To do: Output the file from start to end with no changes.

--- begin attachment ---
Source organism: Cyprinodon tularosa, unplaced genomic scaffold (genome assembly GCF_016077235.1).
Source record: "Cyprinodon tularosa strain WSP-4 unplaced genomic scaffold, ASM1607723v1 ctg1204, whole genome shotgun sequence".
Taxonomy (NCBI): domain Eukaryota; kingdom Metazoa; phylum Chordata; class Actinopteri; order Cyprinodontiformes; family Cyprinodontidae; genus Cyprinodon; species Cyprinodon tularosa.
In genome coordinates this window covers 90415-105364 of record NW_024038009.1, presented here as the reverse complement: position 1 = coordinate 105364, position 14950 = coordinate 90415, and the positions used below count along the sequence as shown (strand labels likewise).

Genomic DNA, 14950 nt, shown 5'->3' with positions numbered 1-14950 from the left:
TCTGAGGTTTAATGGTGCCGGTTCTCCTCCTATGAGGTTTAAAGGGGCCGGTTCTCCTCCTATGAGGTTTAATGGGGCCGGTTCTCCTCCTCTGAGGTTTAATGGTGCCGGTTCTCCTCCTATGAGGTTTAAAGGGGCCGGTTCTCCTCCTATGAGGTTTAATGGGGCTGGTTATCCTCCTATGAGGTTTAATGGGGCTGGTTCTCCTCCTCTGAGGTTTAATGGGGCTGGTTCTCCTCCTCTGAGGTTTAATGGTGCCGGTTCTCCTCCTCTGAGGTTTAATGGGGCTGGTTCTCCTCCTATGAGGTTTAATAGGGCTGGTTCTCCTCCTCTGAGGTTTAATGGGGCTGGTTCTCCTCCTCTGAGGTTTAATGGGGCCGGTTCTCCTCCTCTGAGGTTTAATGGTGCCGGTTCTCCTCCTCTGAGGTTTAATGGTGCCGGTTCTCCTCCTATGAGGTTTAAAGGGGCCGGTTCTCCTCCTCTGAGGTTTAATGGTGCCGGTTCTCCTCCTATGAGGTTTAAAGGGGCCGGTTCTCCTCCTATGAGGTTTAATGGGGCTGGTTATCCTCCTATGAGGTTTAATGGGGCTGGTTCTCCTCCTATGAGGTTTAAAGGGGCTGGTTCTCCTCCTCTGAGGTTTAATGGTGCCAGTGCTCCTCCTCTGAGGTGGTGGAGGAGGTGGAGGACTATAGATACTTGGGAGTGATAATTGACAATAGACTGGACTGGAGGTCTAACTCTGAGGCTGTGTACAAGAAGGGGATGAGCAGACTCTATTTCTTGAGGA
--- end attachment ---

Source organism: Cyprinodon tularosa, unplaced genomic scaffold (genome assembly GCF_016077235.1).
Source record: "Cyprinodon tularosa strain WSP-4 unplaced genomic scaffold, ASM1607723v1 ctg1204, whole genome shotgun sequence".
Taxonomy (NCBI): domain Eukaryota; kingdom Metazoa; phylum Chordata; class Actinopteri; order Cyprinodontiformes; family Cyprinodontidae; genus Cyprinodon; species Cyprinodon tularosa.
In genome coordinates this window covers 90415-105364 of record NW_024038009.1, presented here as the reverse complement: position 1 = coordinate 105364, position 14950 = coordinate 90415, and the positions used below count along the sequence as shown (strand labels likewise).

Genomic DNA, 14950 nt, shown 5'->3' with positions numbered 1-14950 from the left:
TCTGAGGTTTAATGGTGCCGGTTCTCCTCCTATGAGGTTTAAAGGGGCCGGTTCTCCTCCTATGAGGTTTAATGGGGCCGGTTCTCCTCCTCTGAGGTTTAATGGTGCCGGTTCTCCTCCTATGAGGTTTAAAGGGGCCGGTTCTCCTCCTATGAGGTTTAATGGGGCTGGTTATCCTCCTATGAGGTTTAATGGGGCTGGTTCTCCTCCTCTGAGGTTTAATGGGGCTGGTTCTCCTCCTCTGAGGTTTAATGGTGCCGGTTCTCCTCCTCTGAGGTTTAATGGGGCTGGTTCTCCTCCTATGAGGTTTAATAGGGCTGGTTCTCCTCCTCTGAGGTTTAATGGGGCTGGTTCTCCTCCTCTGAGGTTTAATGGGGCCGGTTCTCCTCCTCTGAGGTTTAATGGTGCCGGTTCTCCTCCTCTGAGGTTTAATGGTGCCGGTTCTCCTCCTATGAGGTTTAAAGGGGCCGGTTCTCCTCCTCTGAGGTTTAATGGTGCCGGTTCTCCTCCTATGAGGTTTAAAGGGGCCGGTTCTCCTCCTATGAGGTTTAATGGGGCTGGTTATCCTCCTATGAGGTTTAATGGGGCTGGTTCTCCTCCTATGAGGTTTAAAGGGGCTGGTTCTCCTCCTCTGAGGTTTAATGGTGCCAGTGCTCCTCCTCTGAGGTGGTGGAGGAGGTGGAGGACTATAGATACTTGGGAGTGATAATTGACAATAGACTGGACTGGAGGTCTAACTCTGAGGCTGTGTACAAGAAGGGGATGAGCAGACTCTATTTCTTGAGGA